The browser history reveals highly sensitive information about users, such as financial status, health conditions, or political views. Private browsing modes and anonymity networks are consequently important tools to preserve the privacy not only of regular users but in particular of whistleblowers and dissidents. Yet, in this work we show how a malicious application can infer opened websites from Google Chrome in Incognito mode and from Tor Browser by exploiting hardware performance events (HPEs). In particular, we analyze the browsers’ microarchitectural footprint with the help of advanced Machine Learning techniques: k-th Nearest Neighbors, Decision Trees, Support Vector Machines, and in contrast to previous literature also Convolutional Neural Networks. We profile 40 different websites, 30 of the top Alexa sites and 10 whistleblowing portals, on two machines featuring an Intel and an ARM processor. By monitoring retired instructions, cache accesses, and bus cycles for at most 5 s we manage to classify the selected websites with a success rate of up to 86.3%. The results show that hardware performance events can clearly undermine the privacy of web users. We therefore propose mitigation strategies that impede our attacks and still allow legitimate use of HPEs.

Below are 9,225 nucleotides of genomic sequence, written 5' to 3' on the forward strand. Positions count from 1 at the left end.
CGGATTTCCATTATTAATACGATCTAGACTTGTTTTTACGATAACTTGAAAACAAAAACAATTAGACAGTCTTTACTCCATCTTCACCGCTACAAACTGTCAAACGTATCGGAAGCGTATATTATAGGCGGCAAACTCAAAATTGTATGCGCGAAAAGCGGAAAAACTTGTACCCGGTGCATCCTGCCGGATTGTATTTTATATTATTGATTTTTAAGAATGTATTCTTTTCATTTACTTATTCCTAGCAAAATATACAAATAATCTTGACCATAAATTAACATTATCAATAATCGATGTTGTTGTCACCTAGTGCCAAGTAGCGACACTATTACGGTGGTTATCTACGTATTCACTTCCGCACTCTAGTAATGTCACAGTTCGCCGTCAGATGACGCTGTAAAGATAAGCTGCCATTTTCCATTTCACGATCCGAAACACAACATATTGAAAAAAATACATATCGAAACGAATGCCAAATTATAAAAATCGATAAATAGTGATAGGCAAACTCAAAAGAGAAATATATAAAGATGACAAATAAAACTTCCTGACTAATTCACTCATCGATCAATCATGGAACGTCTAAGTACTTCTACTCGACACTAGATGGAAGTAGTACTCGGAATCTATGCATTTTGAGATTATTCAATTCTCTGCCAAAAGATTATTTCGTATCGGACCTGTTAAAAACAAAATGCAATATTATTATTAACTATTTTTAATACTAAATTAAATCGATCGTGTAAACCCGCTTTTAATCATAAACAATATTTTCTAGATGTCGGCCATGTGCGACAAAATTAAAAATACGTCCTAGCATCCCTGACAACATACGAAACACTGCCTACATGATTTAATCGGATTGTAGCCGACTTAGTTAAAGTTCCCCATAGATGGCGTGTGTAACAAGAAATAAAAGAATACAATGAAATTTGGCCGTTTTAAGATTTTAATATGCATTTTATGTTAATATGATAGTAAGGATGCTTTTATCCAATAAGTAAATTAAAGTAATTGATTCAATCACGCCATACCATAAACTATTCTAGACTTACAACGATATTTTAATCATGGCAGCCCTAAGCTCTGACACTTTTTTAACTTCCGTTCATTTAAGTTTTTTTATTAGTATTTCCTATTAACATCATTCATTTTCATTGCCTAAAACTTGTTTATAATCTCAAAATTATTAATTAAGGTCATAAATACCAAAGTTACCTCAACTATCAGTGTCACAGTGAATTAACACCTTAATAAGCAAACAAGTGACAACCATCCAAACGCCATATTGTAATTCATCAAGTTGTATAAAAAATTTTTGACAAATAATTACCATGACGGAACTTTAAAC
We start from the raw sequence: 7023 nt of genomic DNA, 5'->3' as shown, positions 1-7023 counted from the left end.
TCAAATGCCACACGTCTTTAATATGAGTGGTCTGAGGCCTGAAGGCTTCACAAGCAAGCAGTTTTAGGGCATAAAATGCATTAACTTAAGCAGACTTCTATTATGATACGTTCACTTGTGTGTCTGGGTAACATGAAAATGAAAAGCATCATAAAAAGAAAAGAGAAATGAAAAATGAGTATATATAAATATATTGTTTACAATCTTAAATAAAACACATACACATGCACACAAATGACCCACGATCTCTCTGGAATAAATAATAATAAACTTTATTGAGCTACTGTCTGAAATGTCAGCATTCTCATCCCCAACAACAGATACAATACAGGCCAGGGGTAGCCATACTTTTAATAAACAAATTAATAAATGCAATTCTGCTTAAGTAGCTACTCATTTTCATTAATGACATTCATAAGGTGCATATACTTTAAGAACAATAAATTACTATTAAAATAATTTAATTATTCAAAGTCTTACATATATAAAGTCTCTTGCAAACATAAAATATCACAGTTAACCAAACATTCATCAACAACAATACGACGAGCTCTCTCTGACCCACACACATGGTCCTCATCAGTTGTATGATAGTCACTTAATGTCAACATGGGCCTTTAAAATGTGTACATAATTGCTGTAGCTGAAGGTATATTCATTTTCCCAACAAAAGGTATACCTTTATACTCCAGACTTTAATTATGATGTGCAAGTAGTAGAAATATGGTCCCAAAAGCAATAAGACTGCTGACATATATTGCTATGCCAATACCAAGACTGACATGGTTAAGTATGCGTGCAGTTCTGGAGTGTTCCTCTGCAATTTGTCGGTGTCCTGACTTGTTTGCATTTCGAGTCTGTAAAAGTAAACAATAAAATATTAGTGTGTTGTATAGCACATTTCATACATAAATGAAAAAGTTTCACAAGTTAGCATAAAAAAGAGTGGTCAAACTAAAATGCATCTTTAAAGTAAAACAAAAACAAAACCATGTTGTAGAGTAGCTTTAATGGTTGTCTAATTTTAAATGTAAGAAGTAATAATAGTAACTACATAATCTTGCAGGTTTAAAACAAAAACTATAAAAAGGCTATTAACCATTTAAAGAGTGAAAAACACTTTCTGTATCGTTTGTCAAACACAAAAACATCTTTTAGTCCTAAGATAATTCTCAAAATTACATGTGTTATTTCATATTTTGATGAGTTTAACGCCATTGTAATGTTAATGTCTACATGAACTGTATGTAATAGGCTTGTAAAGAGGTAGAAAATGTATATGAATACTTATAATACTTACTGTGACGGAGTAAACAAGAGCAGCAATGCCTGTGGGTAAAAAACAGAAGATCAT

|Title of host publication||Computer Security – ESORICS 2017|
|Editors||Simon N. Foley, Dieter Gollmann, Einar Snekkenes|
|Number of pages||18|
|Publication status||Published - 12.08.2017|
|Event||22nd European Symposium on Research in Computer Security - Oslo, Norway|
Duration: 11.09.2017 → 15.09.2017